But I was wrong. I missed the best years of my kids lives. Missed being a family with them. I let their mother battle with raising them alone. Yes I helped financially, but a man living outside his family has no real idea what the costs are on the single mother. While Eve and I ate steaks on the weekends, my ex-wife was living on egg and toast.

And do you know that she never complained? She never demanded more money out of me. She never stopped me from seeing the kids. Never said no if I changed plans on her at the last minute. She gave up her weekends so that my mother could spend time with her grandchildren. She left me to get on with my life with Eve, even though it must have killed her.

Like any relationship, it had started out good – great in fact – but when it go bad I decided to leave… I walked out and divorced a woman who – and I can only see this now – would have done anything for me. But I’d told myself she wouldn’t or couldn’t.

My ex-wife stayed single for 8 years. She dated but never got involved. Her being single was also a kind of affirmation for me – that no one wanted her – that everything I’d decided she lacked, so did other men… She actually stayed single to focus on our children.

Too late

And then came the day she met Craig. I never thought it would bug me in any way if she got a boyfriend. I thought it would be great! But I was very wrong. I felt hurt. I felt jealous. I even felt angry and maybe betrayed.

She moved in with Craig, along with my kids. She set up a new home. A new family, with my kids… it was a very bitter pill to swallow.

I finally understood how she’d felt all these years. And it felt rotten.

I watched via Facebook and through conversations with our old mutual friends how Craig spoiled her and the kids. Their weekends were spent on the beach – he surfed with my son. They went hiking in the Burg. They went to Mauritius where he proposed on a kayak and she said yes — they got married.

My daughter was a bridesmaid. My son was a groomsman. Craig’s parents and brother welcomed my ex-wife and children into their family. They told everyone how blessed they were to be gaining them as family.

She glowed with happiness. She radiated love and none of it was for me! My heart felt like it had been ripped out.

It should have been me.

Don’t be me. You think you will never be happy when you are in a rut. It is when you are there at your darkest that you need to grip down and try your hardest.

Today I live alone and still only see my kids occasionally. They are big now and harbour anger towards me for leaving them and their mother. Who can blame them?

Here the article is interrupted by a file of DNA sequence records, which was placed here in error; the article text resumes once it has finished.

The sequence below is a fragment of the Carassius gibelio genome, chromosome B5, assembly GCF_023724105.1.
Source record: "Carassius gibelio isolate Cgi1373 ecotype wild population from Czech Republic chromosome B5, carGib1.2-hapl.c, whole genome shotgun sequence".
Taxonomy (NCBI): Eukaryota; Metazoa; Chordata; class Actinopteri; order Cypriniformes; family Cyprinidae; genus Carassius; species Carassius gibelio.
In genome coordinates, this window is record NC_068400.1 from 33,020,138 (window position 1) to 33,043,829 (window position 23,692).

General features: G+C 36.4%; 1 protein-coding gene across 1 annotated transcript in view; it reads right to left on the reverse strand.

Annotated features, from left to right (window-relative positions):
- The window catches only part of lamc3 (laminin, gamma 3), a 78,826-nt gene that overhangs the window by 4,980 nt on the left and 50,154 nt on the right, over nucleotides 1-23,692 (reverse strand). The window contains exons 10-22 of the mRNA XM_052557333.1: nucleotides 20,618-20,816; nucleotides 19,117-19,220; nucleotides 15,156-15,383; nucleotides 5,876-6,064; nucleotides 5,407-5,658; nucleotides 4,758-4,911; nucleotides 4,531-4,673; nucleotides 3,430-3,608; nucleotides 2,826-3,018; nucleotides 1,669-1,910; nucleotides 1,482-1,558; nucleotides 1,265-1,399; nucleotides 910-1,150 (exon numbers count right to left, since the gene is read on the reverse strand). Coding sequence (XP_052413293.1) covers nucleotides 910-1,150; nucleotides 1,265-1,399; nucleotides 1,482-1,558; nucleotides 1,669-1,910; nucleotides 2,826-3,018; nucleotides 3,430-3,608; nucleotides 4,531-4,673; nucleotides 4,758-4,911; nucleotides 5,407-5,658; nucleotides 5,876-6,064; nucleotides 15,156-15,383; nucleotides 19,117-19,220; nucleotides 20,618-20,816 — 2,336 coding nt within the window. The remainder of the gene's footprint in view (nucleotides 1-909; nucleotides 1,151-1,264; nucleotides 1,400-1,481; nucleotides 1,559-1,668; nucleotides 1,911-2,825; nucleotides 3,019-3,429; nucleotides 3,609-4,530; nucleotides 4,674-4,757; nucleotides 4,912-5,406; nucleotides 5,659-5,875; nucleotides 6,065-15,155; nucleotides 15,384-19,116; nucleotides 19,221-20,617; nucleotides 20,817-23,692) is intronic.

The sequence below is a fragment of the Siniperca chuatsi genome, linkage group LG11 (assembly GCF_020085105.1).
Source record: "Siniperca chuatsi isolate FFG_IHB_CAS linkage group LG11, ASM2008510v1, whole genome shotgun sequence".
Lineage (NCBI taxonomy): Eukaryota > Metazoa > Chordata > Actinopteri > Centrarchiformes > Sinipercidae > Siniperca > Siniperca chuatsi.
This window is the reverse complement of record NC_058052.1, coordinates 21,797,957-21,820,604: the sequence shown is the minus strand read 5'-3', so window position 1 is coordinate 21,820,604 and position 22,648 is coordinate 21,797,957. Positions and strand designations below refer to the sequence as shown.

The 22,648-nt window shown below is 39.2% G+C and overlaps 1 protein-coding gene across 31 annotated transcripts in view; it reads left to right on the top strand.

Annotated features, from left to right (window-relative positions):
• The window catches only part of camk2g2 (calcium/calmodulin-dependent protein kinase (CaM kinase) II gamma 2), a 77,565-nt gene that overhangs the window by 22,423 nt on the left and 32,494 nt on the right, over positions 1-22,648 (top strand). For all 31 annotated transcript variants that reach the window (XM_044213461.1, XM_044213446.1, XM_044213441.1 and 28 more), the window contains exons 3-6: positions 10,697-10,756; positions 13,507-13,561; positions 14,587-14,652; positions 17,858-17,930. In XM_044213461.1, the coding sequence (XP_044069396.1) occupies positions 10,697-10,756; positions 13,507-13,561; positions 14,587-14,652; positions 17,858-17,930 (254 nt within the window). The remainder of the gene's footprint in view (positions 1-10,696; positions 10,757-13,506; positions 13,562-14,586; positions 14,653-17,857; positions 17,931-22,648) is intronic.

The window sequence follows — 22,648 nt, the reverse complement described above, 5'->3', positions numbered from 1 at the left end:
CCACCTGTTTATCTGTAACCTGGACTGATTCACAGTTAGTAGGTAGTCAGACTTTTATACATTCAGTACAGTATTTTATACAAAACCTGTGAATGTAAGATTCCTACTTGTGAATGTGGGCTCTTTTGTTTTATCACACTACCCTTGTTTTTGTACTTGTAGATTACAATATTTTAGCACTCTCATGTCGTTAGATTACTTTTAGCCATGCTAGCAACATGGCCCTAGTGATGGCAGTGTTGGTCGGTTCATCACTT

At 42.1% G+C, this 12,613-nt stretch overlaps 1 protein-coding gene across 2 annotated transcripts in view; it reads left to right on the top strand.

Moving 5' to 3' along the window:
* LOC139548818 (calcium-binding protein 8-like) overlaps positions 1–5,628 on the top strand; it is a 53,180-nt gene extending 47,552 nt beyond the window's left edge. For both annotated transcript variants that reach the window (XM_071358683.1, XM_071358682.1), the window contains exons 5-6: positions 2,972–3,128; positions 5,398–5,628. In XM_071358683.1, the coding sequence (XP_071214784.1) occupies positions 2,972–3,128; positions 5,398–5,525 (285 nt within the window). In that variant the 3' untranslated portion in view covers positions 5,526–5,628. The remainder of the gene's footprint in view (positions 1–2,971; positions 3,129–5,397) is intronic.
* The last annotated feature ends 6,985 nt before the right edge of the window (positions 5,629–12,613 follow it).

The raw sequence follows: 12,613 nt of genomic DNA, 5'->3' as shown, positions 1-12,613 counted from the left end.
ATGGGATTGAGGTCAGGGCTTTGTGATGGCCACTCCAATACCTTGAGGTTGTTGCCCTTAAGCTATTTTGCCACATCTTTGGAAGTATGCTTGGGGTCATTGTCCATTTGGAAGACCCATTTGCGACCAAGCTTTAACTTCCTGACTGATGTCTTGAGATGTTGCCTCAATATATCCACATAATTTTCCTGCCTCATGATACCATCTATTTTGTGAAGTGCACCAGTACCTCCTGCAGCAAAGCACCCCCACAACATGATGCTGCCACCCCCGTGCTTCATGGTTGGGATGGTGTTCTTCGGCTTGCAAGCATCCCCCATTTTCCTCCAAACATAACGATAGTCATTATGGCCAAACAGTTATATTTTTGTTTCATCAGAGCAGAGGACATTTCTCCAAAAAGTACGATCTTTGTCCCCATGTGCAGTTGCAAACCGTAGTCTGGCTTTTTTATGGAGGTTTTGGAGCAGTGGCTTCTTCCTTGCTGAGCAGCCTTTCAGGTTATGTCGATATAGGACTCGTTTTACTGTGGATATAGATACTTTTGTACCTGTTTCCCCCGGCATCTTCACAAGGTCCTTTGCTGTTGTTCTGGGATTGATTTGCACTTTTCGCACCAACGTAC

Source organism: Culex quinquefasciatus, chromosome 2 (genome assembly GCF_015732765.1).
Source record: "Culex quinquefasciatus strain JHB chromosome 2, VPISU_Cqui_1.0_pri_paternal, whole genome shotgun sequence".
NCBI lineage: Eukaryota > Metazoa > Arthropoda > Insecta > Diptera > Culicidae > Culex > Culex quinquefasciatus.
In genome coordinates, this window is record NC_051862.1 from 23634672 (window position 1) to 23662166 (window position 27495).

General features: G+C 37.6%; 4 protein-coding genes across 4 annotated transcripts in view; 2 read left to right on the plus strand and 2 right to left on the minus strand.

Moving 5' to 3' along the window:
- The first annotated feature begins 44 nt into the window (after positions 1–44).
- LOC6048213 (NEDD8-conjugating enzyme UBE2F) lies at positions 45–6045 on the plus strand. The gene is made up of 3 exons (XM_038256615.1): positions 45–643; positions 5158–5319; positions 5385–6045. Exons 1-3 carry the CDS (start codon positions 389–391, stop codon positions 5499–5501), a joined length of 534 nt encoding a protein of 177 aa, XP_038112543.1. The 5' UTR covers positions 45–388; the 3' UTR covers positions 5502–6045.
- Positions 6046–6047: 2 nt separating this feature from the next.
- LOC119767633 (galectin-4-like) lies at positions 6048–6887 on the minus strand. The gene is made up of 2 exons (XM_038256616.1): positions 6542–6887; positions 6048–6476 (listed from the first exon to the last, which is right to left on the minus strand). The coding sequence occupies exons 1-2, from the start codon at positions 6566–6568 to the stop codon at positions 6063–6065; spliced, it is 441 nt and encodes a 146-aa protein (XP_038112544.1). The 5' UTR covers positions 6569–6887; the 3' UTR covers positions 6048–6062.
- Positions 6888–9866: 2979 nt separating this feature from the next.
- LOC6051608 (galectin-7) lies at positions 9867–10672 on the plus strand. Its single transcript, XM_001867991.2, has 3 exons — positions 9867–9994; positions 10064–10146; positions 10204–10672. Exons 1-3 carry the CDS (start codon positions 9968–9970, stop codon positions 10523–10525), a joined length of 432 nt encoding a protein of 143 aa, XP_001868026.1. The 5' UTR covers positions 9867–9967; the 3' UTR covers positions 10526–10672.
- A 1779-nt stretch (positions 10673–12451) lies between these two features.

Of all the things Eve was, she was never the mother of my children – my original true love.”

“HOPE this helps a few marriages, Love and appreciate a Good woman”.

Work on computer for long hours? You may have CVS

Work on computer for long hours? You may have CVS

Computer professionals often face a number of eyesight issues due to excessive usage of the computer, tablet and mobile phones. The prolonged usage of the display can lead to blurry vision. This condition is known as Computer Vision Syndrome (CVS).

A recent study by Bank of American shows that a number of computer professionals around the world suffer from CSV. The survey result suggests that most computer professionals turn on their cell phone right from the moment they wake up. The use of computer, tablet or smartphone goes on until the time they are off to the bed.

The increased interaction with the digital screen leads to CVS. The condition directly impacts the eyesight and often lead to a number of vision-related problems. The prolonged use of a computer, tablet, mobile phone and even e-reader causes these vision-related problems. Quite surprisingly, most professionals are not even aware of the fact that they are suffering from CVS.

Victims of this ailment complain of blurred vision, headache, tech pain and dry eyes. Ophthalmic surgeons come across a number of cases suffering from CVS. While it is not entirely possible to boycott the use of gadgets, taking breaks at equal intervals can help in maintaining healthy eyesight. Dr. Gowri Kulkarni, the head of operations at DocsApp suggests following tips to avoid CVS.

20-20-20 rule

The rule is basically taking a 20-seconds break in every 20-minutes. You need to focus your eyes on an object at least 20 feet away during this 20-seconds breaks. The 20-20-20 rule is most effective in reducing eye strain and even keeping you active throughout the day.

Exercise your eyes

Increased exposure to the computer screen and mobile phone leads to irritation and blurry vision. A lot of people experience irritation or blurred vision. You can practice a few simple exercises like eye rolling, repeated blinking and focusing on a distant object to help the strained eyes.

Adjust screen settings

If your laptop and desktop display is causing eye strain, you can adjust the screen brightness, contrast, and font size. You can calibrate the settings to find what suits you the best.

Good lighting

It is essential to abbe good lighting at your workplace to avoid visual strain. It is important to prevent glare, shadow, and reflection caused by external sources of light. Make sure that your workplace has adequate light but at the same time, it’s not too bright. Use blinds to prevent glare or get a glare screen.




How to Prevent Your Kids from Becoming Spoiled

How to Prevent Your Kids from Becoming Spoiled